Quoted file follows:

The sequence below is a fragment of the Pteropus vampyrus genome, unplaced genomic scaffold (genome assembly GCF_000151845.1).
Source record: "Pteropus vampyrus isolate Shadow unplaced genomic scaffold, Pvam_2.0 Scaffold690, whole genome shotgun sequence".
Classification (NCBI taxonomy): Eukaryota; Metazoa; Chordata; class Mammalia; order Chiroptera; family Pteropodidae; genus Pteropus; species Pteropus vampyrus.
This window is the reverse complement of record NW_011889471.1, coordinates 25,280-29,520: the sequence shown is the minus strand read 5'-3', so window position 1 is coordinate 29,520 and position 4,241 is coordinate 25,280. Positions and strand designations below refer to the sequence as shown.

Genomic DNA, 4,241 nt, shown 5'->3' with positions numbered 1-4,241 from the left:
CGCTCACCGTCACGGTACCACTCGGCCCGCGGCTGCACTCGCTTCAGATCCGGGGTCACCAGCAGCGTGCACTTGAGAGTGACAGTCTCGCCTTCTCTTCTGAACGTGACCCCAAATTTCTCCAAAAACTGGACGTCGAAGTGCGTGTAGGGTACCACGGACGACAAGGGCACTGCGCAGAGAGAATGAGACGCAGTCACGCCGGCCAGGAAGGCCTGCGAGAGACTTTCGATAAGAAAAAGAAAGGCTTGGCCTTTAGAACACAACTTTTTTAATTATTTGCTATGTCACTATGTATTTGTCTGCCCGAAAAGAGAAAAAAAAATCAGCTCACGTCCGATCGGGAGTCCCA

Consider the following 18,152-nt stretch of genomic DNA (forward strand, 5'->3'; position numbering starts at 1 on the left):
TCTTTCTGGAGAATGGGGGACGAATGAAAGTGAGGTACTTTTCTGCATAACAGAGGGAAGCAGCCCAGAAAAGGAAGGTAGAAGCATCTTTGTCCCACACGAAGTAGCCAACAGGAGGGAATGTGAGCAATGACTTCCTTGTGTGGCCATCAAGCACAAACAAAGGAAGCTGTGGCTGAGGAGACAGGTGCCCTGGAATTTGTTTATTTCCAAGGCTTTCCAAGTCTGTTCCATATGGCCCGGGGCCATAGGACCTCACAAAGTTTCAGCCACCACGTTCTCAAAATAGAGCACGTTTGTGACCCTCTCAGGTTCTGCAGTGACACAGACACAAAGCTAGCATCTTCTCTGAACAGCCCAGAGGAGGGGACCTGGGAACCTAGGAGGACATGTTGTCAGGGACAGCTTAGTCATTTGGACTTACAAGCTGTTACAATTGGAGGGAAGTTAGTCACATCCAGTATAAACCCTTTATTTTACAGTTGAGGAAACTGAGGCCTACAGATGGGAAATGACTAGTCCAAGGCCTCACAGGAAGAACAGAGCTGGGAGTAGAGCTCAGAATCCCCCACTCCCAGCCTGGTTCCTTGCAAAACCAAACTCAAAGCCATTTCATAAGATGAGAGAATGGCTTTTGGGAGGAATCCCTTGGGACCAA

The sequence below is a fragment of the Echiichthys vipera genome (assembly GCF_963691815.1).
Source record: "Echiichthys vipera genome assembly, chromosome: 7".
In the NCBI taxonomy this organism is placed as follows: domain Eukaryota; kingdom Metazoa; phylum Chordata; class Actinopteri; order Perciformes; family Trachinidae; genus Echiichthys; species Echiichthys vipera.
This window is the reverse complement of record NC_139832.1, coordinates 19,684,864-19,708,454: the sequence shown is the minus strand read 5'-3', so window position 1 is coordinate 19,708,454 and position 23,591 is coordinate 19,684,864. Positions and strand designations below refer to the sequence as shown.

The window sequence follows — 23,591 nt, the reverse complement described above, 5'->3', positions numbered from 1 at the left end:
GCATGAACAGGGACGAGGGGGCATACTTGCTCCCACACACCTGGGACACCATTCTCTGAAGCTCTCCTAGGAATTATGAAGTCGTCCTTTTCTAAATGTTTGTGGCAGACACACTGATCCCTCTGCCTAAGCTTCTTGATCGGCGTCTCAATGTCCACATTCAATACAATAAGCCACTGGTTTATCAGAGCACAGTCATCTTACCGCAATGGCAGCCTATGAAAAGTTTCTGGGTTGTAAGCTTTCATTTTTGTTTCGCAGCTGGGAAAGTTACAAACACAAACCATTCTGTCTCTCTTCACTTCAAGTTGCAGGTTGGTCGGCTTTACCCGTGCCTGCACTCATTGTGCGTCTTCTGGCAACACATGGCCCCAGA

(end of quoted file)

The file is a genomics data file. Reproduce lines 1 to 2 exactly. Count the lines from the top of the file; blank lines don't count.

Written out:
The sequence below is a fragment of the Pteropus vampyrus genome, unplaced genomic scaffold (genome assembly GCF_000151845.1).
Source record: "Pteropus vampyrus isolate Shadow unplaced genomic scaffold, Pvam_2.0 Scaffold690, whole genome shotgun sequence".